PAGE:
Given that AS Path Prepend is no longer recommended, what alternatives are available?

There are many techniques for performing traffic engineering in BGP. I will mention some that appear in the draft:

  • Leveraging BGP communities. In addition to the well-known BGP communities, I recommend talking to your BGP peers to optimize traffic. There are numerous BGP communities implemented by providers, which might certainly benefit your setup.
  • Announcing more specific routes to your main upstreams.
  • Manipulating the AS Origin Code. Remember that this attribute is also found in the BGP route selection algorithms.
  • Using Multi Exit Discriminator (MED), a non-transitive attribute that can be used with excellent results for manipulating inbound traffic when we have several links to the same provider
  • Using Local-Preference, another non-transitive attribute, perfect for influencing the traffic that leaves our autonomous system

This is all well and good, but I still need to use AS Path Prepending. Any suggestions?

The draft mentions the best current practices when using AS Pat Prepending, which I will summarize below:

  1. Only use AS Path Prepending if it is absolutely necessary.
  2. Due to some traffic manipulation techniques, when using AS Path Prepending, we may not see significant changes in the traffic distribution, which is why it is important to talk to our peers to see if they will honor the prepends.
  3. Use local-preference on our network.
  4. Don’t prepend ASNs that you don’t own.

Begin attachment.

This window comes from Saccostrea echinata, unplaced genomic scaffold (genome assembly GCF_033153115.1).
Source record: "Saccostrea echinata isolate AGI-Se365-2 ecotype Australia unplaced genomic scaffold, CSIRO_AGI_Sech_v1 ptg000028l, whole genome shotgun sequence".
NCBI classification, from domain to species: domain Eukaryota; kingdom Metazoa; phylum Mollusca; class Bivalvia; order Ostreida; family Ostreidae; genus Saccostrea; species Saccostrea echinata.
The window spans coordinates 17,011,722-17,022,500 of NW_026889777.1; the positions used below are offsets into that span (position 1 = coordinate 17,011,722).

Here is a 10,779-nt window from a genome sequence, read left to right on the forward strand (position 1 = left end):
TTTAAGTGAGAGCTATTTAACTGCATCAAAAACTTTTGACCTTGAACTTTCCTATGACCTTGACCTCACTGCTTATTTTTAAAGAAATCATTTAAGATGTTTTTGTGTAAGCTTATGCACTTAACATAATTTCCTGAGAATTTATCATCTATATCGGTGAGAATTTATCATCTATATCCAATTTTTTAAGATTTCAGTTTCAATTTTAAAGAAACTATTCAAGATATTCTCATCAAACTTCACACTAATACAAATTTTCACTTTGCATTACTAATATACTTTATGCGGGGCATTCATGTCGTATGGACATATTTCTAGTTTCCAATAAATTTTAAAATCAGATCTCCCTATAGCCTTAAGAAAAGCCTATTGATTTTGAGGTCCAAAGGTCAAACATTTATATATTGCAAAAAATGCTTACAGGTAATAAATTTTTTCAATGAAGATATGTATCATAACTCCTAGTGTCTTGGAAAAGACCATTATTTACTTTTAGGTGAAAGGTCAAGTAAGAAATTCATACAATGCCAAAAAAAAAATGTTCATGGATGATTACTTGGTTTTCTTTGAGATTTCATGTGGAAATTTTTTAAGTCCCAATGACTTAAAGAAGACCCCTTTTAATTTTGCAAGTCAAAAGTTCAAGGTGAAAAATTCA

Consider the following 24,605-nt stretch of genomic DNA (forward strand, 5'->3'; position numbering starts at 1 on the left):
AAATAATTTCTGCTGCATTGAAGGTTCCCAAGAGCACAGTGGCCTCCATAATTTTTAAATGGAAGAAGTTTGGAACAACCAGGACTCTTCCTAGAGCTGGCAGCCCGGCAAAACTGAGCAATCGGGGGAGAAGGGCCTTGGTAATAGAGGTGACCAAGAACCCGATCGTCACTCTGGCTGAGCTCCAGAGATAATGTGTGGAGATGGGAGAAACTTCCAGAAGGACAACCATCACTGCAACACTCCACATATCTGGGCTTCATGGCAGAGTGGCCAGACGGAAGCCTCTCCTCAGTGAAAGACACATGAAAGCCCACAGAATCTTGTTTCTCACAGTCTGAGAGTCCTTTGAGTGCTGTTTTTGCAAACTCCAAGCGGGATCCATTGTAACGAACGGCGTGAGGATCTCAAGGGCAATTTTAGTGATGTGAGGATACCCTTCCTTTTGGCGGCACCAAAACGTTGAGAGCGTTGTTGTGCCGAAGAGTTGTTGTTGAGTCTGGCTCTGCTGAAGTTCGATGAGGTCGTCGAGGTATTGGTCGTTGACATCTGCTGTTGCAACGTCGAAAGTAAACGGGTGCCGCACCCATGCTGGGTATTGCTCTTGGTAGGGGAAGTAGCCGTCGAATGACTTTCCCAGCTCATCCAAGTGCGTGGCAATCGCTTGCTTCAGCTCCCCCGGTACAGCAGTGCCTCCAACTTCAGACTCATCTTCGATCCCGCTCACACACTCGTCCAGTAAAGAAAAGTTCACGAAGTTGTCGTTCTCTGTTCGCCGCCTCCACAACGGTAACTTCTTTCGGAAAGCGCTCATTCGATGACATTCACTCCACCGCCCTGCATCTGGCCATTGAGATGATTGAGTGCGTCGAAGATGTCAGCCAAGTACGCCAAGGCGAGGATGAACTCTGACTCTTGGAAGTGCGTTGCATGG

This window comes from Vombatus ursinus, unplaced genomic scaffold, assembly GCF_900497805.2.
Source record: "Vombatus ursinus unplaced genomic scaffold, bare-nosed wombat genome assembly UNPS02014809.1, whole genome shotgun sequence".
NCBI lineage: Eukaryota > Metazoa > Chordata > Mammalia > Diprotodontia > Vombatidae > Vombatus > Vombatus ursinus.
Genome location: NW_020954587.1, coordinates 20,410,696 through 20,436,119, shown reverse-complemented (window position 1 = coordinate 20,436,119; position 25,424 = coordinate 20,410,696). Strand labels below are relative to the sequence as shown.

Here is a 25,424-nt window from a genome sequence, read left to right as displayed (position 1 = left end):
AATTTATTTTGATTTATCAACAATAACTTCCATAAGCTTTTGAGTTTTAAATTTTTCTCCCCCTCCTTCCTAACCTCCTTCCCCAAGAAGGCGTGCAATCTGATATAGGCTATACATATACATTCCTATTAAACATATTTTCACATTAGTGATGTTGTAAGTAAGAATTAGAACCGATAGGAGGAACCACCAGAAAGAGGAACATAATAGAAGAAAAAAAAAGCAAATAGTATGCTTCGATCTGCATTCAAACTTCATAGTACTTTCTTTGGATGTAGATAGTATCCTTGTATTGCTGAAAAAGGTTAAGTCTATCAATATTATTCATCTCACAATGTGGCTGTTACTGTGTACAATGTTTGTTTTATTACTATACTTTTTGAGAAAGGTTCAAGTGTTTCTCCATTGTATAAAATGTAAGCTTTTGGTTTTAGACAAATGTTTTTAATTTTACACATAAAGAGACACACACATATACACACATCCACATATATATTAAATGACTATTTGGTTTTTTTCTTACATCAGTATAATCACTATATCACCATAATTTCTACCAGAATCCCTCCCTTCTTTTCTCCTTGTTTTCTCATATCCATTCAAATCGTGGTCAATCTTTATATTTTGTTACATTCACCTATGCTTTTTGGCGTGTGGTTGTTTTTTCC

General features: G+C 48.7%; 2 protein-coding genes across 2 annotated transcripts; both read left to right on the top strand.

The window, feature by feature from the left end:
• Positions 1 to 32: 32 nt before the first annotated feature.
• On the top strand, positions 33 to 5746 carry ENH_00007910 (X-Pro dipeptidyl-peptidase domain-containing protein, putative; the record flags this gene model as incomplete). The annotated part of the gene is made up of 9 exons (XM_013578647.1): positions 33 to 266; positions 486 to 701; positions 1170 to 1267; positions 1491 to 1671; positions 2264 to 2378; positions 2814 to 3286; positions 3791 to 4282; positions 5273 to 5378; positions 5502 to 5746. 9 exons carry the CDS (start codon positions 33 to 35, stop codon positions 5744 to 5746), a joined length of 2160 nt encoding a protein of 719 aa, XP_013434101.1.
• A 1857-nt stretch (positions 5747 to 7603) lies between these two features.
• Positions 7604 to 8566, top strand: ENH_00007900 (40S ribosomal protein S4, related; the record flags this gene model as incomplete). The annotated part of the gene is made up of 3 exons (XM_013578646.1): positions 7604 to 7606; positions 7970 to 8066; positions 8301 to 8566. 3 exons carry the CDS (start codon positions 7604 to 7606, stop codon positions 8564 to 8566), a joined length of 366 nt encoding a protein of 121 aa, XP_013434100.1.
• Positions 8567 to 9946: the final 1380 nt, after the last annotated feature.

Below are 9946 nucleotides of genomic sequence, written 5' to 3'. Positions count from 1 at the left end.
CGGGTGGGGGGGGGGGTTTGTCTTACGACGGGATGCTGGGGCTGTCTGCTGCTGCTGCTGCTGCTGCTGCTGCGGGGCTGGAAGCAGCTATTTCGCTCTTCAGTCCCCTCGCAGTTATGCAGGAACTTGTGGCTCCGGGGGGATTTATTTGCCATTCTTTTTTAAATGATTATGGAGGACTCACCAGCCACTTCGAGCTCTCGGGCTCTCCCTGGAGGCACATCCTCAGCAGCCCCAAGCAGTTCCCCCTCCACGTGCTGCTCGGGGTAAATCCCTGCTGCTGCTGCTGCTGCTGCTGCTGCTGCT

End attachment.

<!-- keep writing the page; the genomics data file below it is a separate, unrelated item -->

5. Don’t prepend if you are connected to a single ISP using a single link, i.e., single homed (this one is not included in the draft).
  6. If we prepend a prefix, it might not be necessary to use that prepend for all our peers.
  7. There is no need to use more than five prepends. The reason for this is that more than 90% of path are five ASs or fewer in length.

Final Considerations

The use of AS Path Prepending is a valuable strategy but should be used only when necessary and with caution, following best practices. Excessive use of prepends may cause unforeseen events that may affect our autonomous system from a traffic and a security perspective.

We invite you to read the full draft (available here and to join the discussion on the LACNOG mailing list.

We also encourage you to comment on this post to let us know if you are prepending your ASN, as well as why and what you are using this for.



Saturday, October 18, 2014

Is there any relationship regarding the deployment of IPv6 between entities with ASNs of 16 and 32 bits?

  Today this came to my mind and fortunately I knew the data existed and to locate the answer was more or less simple. I've been reviewing some data from APNIC (* 1) for several weeks (always focused on the area of ​​coverage Lacnic).
  APNIC stores a percentage value per ASN called called ipv6capable, basically is a number that indicates what percentage of an ASN has capacity for IPv6. They have another variable called ipv6 preferred but we will not talk about it right now.
  Going back to my micro study: I took a sample for three days: 11, 12 and October 15, 2014

My results (for ipv6capable) were:

Day October 15 (Wednesday)
1.34% in ASNs of 16 bits
1.12% in ASNs of 32 bits
1.26% in all ASNs
Day October 11 (Saturday)
1.34% in 16-bit ASN
1.15% in 32-bit ASN
1.27% all ASN
Day October 12 (Sunday)
1.35% in 16-bit
1.12% in 32-bit
1.27% all ASN (ASN 3313)

I evaluated about 2050  ASNs of 16-bits  and 1200 ASN of 32 bits. The difference between ipv6capable ASNs 16 and 32 bits is about 0.2, it is certainly a very small number but when it comes to traffic and users on the Internet these numbers represent significant volume.

My humble finding for this study is simple: It seems that there is a *very* slight preference for the deployment of IPv6 in 16-bit ASN.